Much Ado About Nothing

Director: Joss Whedon

Starring: Amy Acker, Alexis Denisof, Nathan Fillion, Clark Gregg, Reed Diamond, Fran Kranz, Jillian Morgese

Written by William Shakespeare and (adapted) Joss Whedon

Running Time: 107 mins

Cert: 12A

Release date: 14th June 2013

If there are two things that are almost certain to be the kiss of death as far as modern day cinema goers would consider: Shakespeare and black and white film. So it’s a brave director to take a Shakespeare play and film it in black and white. When that director is Joss Whedon, still riding high on the enormous success of last year’s biggest movie, The Avengers, he can do whatever he wants. So armed with his buddies, taking his own home as the setting and filming it in 12 days during making the Marvel blockbuster, Whedon not only has made a hugely enjoyable version of one of my favourite plays but in the process, made Shakespeare more accessible and stamped upon every film that is out there.

Leonato, the governor of Messina, is visited by his friend Don Pedro, who is returning from a victorious campaign against his rebellious brother Don John. Accompanying Don Pedro are two of his officers: Benedick  and Claudio. While in Messina, Claudio falls for Leonato’s daughter Hero, while Benedick verbally spars with Beatrice, the governor’s niece. The budding love between Claudio and Hero prompts Don Pedro to arrange with Leonato for a marriage.

In the days leading up to the ceremony, Don Pedro, with the help of Leonato, Claudio and Hero, attempts to sport with Benedick and Beatrice in an effort to trick the two into falling in love. Meanwhile, the villainous Don John, with the help of his allies Conrade and Borachio, plots against the happy couple, using his own form of trickery to try to destroy the marriage before it begins.

Most people have trouble understanding Shakespeare’s often wordy language and there are moments when the actors also seem to struggle getting their tongue around the lines but what Whedon and his cast do is not to try too hard, meaning that in minutes of their conversation beginning, you forget they are talking in a verse. It becomes easy to allow the words to flow over you. Whedon also has the good sense of never letting there be time for flab and keeps the pace brisk and zipping along.

Filming around his own home, the setting becomes part of the cast and the various rooms and gardens are used to great effect (especially during the scenes in which the men are pretending to announce Beatrice’s love for Benedick and the same with the women). The cast also seem very relaxed around the different parts of the house.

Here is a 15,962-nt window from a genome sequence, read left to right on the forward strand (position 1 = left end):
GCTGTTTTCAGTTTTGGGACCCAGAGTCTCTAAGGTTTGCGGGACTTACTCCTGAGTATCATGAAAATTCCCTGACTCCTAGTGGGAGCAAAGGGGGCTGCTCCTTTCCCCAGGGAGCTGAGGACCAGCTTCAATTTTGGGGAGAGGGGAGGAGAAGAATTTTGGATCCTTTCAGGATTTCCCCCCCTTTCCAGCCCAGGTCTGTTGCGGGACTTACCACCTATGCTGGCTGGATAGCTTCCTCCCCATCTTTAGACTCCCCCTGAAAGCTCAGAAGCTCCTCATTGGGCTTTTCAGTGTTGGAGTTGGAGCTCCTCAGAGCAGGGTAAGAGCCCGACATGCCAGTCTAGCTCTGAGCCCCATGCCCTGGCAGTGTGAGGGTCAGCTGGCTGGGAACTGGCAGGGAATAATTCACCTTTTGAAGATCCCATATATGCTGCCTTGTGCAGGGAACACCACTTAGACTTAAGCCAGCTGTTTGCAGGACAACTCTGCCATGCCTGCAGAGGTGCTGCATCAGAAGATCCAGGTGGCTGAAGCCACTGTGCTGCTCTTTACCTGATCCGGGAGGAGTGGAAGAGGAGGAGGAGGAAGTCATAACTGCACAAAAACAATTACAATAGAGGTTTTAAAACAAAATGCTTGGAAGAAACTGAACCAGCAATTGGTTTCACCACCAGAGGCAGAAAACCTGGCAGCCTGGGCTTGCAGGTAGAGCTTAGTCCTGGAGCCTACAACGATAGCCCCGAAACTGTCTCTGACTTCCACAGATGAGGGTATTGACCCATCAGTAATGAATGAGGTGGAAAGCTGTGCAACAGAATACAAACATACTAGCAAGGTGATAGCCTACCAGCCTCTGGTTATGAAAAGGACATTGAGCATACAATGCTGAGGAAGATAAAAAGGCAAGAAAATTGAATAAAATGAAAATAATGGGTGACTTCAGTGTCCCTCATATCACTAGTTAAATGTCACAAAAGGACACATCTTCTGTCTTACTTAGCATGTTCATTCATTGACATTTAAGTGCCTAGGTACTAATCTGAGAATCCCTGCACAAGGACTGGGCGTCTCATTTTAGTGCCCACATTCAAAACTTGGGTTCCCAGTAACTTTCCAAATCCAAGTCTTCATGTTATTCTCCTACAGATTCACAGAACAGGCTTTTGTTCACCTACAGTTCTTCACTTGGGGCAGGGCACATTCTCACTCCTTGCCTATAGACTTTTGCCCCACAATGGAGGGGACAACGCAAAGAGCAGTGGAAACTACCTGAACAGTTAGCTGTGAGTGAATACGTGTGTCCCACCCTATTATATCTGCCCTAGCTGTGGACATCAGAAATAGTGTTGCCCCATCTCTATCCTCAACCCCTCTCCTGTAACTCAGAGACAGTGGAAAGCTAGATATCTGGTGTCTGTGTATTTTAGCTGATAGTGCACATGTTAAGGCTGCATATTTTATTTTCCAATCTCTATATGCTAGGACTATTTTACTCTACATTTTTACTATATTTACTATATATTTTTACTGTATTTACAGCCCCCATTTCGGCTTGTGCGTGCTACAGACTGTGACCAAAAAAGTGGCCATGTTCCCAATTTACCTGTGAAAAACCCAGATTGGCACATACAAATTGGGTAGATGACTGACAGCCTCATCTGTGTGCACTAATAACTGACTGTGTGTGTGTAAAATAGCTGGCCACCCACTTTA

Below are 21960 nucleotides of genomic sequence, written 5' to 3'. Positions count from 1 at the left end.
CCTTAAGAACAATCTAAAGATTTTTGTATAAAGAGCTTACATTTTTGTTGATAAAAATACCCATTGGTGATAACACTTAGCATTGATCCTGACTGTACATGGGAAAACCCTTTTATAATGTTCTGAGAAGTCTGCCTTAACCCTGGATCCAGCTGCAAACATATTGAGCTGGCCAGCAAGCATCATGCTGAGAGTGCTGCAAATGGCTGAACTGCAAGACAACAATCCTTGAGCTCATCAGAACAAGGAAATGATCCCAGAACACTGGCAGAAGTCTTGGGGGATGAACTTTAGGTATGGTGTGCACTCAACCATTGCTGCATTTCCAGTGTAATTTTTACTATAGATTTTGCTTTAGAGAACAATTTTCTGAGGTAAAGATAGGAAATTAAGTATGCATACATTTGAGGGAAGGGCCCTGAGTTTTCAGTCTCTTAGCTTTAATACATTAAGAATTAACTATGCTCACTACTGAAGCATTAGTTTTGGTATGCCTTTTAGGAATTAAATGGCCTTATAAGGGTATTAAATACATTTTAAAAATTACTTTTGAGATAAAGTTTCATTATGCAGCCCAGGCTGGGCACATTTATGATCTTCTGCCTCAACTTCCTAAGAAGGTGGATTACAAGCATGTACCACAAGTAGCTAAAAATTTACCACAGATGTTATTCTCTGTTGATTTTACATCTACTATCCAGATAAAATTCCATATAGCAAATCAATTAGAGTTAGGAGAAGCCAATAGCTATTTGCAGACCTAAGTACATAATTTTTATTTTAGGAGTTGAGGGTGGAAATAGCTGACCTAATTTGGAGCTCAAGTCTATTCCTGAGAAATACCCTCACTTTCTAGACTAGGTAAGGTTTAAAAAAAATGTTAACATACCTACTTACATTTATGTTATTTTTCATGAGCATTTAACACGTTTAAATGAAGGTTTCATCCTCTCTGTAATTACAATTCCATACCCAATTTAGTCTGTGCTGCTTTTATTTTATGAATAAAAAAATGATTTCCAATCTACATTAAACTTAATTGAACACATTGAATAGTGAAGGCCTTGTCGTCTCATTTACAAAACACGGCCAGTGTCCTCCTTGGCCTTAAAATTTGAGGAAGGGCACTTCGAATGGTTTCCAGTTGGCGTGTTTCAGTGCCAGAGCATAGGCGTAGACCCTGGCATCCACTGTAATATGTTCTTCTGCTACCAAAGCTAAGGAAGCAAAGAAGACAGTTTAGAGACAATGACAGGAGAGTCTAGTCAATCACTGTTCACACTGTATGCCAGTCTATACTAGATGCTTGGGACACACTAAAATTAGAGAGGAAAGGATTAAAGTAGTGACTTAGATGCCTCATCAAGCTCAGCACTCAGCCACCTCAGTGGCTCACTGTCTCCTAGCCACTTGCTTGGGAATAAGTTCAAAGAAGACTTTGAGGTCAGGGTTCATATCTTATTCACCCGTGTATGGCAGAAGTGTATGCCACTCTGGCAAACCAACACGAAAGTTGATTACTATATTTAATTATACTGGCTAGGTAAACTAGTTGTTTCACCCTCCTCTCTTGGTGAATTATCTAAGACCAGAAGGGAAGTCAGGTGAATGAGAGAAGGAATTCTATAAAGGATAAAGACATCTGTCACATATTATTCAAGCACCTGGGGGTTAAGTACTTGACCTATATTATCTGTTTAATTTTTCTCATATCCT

The cast are perfect. If you are not a fan of Whedon and his work, you’d probably go in and appreciate the no-star cast. Whedon fans will get a lot out of recognising those who have appeared in his films or hit TV series. Amy Acker makes for a beautifully classy yet defiant Beatrice, turning on the drama when need to while handling the comedy with aplomb. Alexis Denisof, a regular in Angel, doesn’t look like the kind of man who can perform broad comedy but he does it magnificently, while still looking all chiseled and handsome, delivering a likeable Benedick. The pair are perfectly suited as the warring couple.

Clark Gregg manages to do what he did in The Avengers, steal the scenes he is in without even trying or, in some cases, not saying a word, as Leonardo, while Jillian Morgese and Fran Kranz make for a delightful Hero and Claudio. Just when you think this film can’t get any more enjoyable, enter Nathan Fillion as Dogberry. Comedy actors, please take note. this is how you do it. you come into a film half way through and you literally take it away from everyone else. His bumbling Police Officer is a performance that will stay with you for a very long time. I was reduced to tears of laughter. He won’t win any awards but he sure as hell deserves to.

I was a huge fan of Kenneth Branagh’s 1993 version (which, ironically, I saw in the same cinema, in the same screen as this version). I think I have found a better version. If you want to see one of the most delightfully entertaining films this year so far, then I urge you to track it down (it has a very limited release, which is a crime). To the distributors and cinema chains…get this film out there for more people to see because this is, by far, the best thing around at the moment. Well done, Mr Whedon, you’ve done it again!


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